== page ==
From his perch in hideouts above battle-scarred Iraq, Chris Kyle earned a reputation as one of America's deadliest military snipers. The Pentagon said his skills with a rifle so terrorized Iraqi insurgents during his four tours of duty that they nicknamed him the "Devil of Ramadi" and put a bounty on his head.
The insurgents never collected, and he returned home to become a best-selling author and a mentor to other veterans, sometimes taking them shooting at a gun range near his Texas home as a kind of therapy to salve battlefield scars, friends said. One such veteran was Eddie Ray Routh, a 25-year-old Marine who had served tours in Iraq and Haiti.
But on Saturday, far from a war zone, Routh turned on Kyle, 38, and a second man, Chad Littlefield, 35, shortly after they arrived at an exclusive shooting range near Glen Rose, Texas, about 50 miles southwest of Fort Worth, law enforcement authorities said Sunday.
The officials said that for reasons that were still unclear, Routh shot and killed both men with a semiautomatic handgun before fleeing in a pickup truck belonging to Kyle.
"Chad and Chris had taken a veteran out to shoot to try to help him," said Travis Cox, a friend of Kyle's. "And they were killed."
Routh was captured a few hours later near his home in Lancaster, a southern Dallas suburb, following a brief pursuit. He will be charged with two counts of capital murder, law enforcement officials said.
Friends of Kyle said he had been well acquainted with the difficulties soldiers face returning to civilian life, and had devoted much of his time since retiring in 2009 to helping fellow soldiers overcome the traumas of war.
"He served this country with extreme honor, but came home and was a servant leader in helping his brothers and sisters dealing with post-traumatic stress disorder," said Cox, also a former military sniper. "Everyone has their own inner struggles, but he was very proactive about the things he was dealing with."
In 2011, Kyle created the FITCO Cares Foundation to provide veterans with exercise equipment and counseling. He believed that exercise and the camaraderie of fellow veterans could help former soldiers ease into civilian life.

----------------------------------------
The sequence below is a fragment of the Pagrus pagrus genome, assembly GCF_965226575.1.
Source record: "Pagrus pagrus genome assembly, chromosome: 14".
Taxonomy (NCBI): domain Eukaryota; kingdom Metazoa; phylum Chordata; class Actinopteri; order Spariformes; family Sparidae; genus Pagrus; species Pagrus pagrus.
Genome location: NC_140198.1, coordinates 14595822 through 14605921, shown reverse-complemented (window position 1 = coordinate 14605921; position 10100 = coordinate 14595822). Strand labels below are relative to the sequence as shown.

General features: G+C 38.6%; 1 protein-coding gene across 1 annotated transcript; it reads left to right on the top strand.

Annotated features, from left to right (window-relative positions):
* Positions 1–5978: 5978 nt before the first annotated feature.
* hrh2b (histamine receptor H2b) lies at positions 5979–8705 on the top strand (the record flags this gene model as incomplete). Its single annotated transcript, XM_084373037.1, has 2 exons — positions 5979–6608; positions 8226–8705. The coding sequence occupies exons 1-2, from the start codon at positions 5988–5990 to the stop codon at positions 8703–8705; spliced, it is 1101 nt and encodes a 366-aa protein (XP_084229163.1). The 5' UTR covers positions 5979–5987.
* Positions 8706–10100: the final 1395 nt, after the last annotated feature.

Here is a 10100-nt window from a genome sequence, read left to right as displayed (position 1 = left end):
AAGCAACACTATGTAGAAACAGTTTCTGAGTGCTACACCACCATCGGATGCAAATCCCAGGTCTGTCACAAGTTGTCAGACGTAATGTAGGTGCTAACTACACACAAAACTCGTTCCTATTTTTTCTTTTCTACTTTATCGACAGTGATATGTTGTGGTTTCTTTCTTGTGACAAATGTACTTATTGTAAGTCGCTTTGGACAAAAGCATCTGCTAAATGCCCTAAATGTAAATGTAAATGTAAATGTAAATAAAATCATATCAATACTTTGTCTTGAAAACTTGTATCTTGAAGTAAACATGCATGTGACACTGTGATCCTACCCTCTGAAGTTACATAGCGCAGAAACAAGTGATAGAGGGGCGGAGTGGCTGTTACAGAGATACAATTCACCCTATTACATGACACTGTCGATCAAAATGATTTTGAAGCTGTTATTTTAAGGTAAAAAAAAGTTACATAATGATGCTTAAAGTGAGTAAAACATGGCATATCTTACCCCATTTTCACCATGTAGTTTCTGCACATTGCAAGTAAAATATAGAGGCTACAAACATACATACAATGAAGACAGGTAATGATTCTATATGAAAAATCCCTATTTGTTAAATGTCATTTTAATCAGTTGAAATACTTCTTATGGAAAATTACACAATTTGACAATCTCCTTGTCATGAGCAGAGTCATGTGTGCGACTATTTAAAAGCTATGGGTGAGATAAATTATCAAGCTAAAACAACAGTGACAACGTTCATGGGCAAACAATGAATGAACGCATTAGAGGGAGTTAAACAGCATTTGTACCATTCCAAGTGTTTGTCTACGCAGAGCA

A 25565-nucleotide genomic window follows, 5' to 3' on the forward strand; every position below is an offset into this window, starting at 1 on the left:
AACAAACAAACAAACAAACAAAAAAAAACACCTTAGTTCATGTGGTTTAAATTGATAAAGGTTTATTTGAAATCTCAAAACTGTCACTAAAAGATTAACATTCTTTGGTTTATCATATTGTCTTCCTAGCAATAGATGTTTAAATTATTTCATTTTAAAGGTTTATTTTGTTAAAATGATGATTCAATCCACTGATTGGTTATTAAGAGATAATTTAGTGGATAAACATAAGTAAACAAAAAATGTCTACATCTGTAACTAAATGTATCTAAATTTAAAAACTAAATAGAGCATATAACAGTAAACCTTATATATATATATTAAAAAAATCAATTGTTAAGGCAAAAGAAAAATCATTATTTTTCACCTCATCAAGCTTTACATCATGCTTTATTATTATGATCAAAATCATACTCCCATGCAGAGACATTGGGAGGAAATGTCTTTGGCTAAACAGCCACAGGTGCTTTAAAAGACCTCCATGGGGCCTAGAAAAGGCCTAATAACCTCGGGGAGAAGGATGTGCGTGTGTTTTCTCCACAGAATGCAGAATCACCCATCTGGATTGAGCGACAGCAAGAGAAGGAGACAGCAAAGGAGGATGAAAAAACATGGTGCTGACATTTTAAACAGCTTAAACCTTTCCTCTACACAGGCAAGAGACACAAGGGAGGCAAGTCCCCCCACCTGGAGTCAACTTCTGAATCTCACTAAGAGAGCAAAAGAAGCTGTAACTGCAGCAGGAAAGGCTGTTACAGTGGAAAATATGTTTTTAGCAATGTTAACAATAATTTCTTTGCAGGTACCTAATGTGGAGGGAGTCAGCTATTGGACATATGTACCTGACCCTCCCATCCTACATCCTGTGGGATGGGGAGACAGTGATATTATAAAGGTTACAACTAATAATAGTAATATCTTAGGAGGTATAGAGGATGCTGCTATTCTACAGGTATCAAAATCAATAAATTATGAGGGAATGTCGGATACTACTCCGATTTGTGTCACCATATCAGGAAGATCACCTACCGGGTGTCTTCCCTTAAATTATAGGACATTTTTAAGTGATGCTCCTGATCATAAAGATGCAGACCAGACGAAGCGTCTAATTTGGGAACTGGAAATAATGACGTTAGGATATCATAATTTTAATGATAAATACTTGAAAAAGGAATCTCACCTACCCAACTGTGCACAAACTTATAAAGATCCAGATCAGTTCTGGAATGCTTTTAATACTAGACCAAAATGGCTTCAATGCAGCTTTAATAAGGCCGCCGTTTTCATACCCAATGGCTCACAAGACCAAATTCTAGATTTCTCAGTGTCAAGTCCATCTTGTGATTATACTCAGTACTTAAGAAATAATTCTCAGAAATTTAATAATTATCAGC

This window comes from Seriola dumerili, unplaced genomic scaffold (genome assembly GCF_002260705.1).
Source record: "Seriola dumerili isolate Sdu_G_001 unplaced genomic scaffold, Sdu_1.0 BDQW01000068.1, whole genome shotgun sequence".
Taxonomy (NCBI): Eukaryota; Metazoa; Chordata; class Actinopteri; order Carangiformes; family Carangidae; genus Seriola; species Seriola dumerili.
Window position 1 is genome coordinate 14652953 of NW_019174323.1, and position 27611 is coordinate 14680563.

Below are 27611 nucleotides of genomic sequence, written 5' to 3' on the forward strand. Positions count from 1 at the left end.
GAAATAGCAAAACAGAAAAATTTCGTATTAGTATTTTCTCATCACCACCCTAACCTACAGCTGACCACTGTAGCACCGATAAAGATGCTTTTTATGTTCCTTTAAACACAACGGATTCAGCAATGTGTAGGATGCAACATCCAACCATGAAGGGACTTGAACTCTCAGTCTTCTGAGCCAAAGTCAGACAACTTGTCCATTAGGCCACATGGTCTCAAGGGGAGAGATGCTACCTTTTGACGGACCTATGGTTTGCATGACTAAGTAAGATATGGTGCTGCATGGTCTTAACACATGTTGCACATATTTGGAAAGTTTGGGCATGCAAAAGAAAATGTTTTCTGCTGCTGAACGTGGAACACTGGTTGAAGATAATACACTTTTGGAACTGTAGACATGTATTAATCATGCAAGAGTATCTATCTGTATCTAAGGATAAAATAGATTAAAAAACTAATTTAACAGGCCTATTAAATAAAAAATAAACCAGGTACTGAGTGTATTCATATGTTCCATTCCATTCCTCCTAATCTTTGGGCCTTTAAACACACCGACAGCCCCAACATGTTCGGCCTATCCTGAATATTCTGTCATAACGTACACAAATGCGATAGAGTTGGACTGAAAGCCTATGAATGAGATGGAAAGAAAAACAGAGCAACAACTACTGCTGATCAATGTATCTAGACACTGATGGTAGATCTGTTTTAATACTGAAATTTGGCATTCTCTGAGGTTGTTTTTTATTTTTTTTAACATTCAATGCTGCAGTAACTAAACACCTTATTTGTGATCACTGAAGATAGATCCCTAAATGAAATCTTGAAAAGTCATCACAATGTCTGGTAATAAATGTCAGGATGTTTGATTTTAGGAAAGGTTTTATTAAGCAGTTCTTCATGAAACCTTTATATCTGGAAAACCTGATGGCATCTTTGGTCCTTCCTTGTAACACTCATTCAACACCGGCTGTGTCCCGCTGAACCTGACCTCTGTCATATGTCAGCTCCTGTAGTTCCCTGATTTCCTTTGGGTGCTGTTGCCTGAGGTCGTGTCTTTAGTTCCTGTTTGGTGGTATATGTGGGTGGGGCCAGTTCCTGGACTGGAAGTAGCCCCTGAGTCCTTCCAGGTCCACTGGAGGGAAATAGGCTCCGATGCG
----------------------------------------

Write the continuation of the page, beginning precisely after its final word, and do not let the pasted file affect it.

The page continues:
Kyle, who lived outside of Dallas with his wife and their two children, had his own difficulties adjusting after retiring from the SEALs. He was deployed in Iraq during the worst years of the insurgency, perched in or on top of bombed-out apartment buildings with his .300 Winchester Magnum. His job was to provide "overwatch," preventing enemy fighters from ambushing Marine units.
He did not think the job would be difficult, he wrote in his book, "American Sniper: The Autobiography of the Most Lethal Sniper in U.S. Military History."
But two weeks into his time in Iraq, he found himself staring through his scope into the face of an unconventional enemy. A woman with a child standing close by had pulled a grenade from beneath her clothes as several Marines approached. He hesitated, he wrote, then shot.
"It was my duty to shoot, and I don't regret it," he wrote. "My shots saved several Americans, whose lives were clearly worth more than that woman's twisted soul."
Over time, his hesitation diminished and he became proficient at his job, credited formore than 150 kills. In his book, he describes taking out a fighter wielding a rocket launcher 2,100 yards away, a very long distance for a sniper and his farthest ever.
"Maybe the way I jerked the trigger to the right adjusted for the wind," he wrote. "Maybe gravity shifted and put that bullet right where it had to be."